The Colorado Independent Ethics Commission, which investigates allegations of ethical misconduct involving public officials, is writing its own rules of access to public records that differ in many respects from the Colorado Open Records Act.
With the backing of police chiefs and sheriffs statewide, two law enforcement transparency bills won easy, unanimous passage in a Colorado Senate committee.
A bill to let one-time offenders petition to seal the public records of their misdemeanors died in a House committee following opposition from prosecutors, victims’ advocates and law enforcement officials.
An amendment to HB 14-1193 removes the minimum wage requirement and instead caps research and retrieval fees at $30 per hour with a requirement that the first hour be provided for free.
An amendment to be proposed caps the hourly rate at $25 for researching and compiling public records, with the maximum rate adjusted for inflation every five years. More significantly, the first two hours would be free.
HB 14-1047, intended to stop Internet sites from charging people to remove booking photos, picked up support from Republican lawmakers as it moved to the Colorado Senate on a bipartisan 45-19 House vote.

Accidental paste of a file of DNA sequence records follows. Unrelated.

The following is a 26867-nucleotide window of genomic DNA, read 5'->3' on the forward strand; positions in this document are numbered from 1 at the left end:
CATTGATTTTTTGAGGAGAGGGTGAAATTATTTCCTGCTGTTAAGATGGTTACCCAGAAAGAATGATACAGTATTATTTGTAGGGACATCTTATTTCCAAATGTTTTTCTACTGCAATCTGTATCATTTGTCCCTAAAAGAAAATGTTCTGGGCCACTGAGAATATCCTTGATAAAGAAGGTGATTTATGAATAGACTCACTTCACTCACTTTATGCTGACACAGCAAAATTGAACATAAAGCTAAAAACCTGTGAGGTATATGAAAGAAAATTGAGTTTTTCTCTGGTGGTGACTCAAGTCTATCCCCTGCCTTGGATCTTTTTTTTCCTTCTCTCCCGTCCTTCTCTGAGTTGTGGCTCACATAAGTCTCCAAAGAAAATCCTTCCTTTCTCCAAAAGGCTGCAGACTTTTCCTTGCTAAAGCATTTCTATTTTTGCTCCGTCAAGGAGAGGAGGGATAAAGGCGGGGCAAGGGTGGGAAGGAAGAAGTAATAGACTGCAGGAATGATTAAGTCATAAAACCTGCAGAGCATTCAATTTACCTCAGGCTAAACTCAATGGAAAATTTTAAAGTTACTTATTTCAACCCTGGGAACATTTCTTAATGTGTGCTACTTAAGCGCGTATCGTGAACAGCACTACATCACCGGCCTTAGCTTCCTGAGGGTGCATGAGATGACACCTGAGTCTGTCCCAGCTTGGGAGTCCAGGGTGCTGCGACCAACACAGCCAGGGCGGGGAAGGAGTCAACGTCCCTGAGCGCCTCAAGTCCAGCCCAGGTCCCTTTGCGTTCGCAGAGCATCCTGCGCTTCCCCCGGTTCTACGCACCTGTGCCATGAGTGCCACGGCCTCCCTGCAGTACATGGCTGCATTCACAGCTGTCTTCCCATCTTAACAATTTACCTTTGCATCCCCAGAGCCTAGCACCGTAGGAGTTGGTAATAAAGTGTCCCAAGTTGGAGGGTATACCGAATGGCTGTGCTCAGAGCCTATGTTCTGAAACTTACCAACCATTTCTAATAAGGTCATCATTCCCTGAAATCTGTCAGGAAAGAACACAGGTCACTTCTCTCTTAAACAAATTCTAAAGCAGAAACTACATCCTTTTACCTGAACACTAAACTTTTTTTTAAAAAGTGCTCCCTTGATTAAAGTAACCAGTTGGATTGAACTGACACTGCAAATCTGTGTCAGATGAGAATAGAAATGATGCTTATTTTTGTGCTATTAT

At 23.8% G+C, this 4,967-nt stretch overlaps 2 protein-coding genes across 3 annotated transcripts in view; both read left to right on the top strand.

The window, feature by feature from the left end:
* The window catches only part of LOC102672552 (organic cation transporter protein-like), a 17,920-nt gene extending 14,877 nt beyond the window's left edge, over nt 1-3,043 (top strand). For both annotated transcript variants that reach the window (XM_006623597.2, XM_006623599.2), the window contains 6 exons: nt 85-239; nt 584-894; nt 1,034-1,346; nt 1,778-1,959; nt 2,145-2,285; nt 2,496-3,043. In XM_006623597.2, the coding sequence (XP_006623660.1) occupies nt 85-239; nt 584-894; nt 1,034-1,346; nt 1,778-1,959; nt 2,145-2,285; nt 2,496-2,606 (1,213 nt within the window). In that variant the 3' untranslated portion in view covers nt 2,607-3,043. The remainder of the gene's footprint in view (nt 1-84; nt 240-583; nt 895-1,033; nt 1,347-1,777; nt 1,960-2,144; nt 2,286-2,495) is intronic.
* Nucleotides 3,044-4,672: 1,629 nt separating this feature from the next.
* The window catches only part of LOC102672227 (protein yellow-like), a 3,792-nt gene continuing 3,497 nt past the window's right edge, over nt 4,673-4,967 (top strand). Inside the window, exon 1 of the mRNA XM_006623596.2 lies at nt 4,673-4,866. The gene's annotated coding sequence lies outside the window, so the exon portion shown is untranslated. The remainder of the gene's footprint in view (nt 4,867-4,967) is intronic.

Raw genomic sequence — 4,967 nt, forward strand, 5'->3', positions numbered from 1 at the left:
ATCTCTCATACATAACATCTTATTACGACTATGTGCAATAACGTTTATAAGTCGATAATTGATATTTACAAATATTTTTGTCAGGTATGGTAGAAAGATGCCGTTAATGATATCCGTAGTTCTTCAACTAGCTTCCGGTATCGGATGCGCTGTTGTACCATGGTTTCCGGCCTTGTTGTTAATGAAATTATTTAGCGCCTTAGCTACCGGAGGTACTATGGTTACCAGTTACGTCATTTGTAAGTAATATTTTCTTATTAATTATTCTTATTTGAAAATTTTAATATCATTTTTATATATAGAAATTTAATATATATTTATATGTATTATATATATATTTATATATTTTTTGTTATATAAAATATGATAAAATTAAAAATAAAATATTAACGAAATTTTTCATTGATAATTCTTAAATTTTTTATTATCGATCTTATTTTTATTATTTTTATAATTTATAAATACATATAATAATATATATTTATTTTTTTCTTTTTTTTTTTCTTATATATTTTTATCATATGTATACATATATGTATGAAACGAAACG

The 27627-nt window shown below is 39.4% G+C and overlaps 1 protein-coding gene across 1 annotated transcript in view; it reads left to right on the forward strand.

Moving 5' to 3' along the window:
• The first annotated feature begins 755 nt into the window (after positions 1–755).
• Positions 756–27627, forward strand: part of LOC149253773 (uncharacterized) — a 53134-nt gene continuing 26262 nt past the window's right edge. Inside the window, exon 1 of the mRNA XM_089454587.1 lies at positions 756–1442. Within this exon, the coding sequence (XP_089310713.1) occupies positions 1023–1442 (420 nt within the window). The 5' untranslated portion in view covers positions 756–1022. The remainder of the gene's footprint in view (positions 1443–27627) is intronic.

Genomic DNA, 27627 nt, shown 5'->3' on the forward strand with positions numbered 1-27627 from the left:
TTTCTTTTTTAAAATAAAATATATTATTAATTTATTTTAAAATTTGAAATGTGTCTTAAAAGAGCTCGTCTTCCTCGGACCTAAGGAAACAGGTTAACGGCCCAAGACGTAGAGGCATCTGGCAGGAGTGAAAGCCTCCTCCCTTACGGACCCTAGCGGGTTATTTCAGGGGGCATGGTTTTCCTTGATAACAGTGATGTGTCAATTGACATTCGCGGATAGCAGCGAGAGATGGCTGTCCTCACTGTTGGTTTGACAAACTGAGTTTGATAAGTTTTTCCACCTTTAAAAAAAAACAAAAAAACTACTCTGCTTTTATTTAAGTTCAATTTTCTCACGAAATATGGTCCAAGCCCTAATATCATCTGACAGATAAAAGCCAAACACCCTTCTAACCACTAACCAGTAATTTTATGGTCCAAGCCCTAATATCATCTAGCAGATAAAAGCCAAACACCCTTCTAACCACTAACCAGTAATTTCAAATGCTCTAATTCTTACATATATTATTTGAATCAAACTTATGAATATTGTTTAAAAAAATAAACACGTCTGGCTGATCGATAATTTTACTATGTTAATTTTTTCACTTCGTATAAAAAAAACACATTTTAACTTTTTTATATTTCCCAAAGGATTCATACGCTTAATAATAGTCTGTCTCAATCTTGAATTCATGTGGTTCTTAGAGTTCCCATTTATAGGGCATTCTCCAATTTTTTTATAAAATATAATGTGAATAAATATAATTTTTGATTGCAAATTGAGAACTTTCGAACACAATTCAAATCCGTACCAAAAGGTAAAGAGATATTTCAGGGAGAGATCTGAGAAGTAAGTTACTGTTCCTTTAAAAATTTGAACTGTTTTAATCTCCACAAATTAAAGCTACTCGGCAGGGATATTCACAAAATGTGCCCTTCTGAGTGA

Despite First Amendment concerns, the Colorado House approved Rep. KC Becker’s bill to stop Internet sites from charging fees to take down booking photos.
Rep. Joe Salazar’s proposed legislation to regulate how much governments can charge for public records has been introduced in the Colorado House as HB 14-1193.
A Colorado legislative committee advanced a bill aimed at stopping Internet sites from publishing mug shots and then charging fees to take them down.
Winners of open-records lawsuits in Colorado are entitled to attorneys’ fees, even if they succeed in getting only one record released, the Colorado Court of Appeals ruled last week.